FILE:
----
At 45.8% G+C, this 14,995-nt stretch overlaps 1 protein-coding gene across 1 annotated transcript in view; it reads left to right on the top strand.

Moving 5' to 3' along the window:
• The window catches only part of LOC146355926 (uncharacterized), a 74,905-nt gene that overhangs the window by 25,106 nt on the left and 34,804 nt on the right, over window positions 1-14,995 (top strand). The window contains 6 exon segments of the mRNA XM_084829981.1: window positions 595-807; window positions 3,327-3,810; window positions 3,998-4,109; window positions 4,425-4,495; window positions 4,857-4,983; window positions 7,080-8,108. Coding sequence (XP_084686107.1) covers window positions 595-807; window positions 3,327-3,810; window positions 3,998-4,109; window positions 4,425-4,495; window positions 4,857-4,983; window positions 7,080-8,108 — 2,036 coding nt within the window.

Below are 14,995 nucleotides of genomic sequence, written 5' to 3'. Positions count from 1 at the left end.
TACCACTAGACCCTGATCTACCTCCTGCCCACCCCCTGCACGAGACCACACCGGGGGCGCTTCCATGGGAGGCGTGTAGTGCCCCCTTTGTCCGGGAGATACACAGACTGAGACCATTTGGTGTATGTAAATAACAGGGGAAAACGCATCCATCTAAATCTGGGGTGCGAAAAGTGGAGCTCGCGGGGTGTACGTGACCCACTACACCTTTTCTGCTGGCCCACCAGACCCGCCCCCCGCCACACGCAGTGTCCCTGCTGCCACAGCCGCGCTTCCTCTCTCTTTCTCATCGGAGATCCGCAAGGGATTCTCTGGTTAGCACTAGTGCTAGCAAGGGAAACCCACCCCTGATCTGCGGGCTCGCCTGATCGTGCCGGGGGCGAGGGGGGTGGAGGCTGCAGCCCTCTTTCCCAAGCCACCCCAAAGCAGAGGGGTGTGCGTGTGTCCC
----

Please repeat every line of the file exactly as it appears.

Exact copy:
At 45.8% G+C, this 14,995-nt stretch overlaps 1 protein-coding gene across 1 annotated transcript in view; it reads left to right on the top strand.

Moving 5' to 3' along the window:
• The window catches only part of LOC146355926 (uncharacterized), a 74,905-nt gene that overhangs the window by 25,106 nt on the left and 34,804 nt on the right, over window positions 1-14,995 (top strand). The window contains 6 exon segments of the mRNA XM_084829981.1: window positions 595-807; window positions 3,327-3,810; window positions 3,998-4,109; window positions 4,425-4,495; window positions 4,857-4,983; window positions 7,080-8,108. Coding sequence (XP_084686107.1) covers window positions 595-807; window positions 3,327-3,810; window positions 3,998-4,109; window positions 4,425-4,495; window positions 4,857-4,983; window positions 7,080-8,108 — 2,036 coding nt within the window.

Below are 14,995 nucleotides of genomic sequence, written 5' to 3'. Positions count from 1 at the left end.
TACCACTAGACCCTGATCTACCTCCTGCCCACCCCCTGCACGAGACCACACCGGGGGCGCTTCCATGGGAGGCGTGTAGTGCCCCCTTTGTCCGGGAGATACACAGACTGAGACCATTTGGTGTATGTAAATAACAGGGGAAAACGCATCCATCTAAATCTGGGGTGCGAAAAGTGGAGCTCGCGGGGTGTACGTGACCCACTACACCTTTTCTGCTGGCCCACCAGACCCGCCCCCCGCCACACGCAGTGTCCCTGCTGCCACAGCCGCGCTTCCTCTCTCTTTCTCATCGGAGATCCGCAAGGGATTCTCTGGTTAGCACTAGTGCTAGCAAGGGAAACCCACCCCTGATCTGCGGGCTCGCCTGATCGTGCCGGGGGCGAGGGGGGTGGAGGCTGCAGCCCTCTTTCCCAAGCCACCCCAAAGCAGAGGGGTGTGCGTGTGTCCC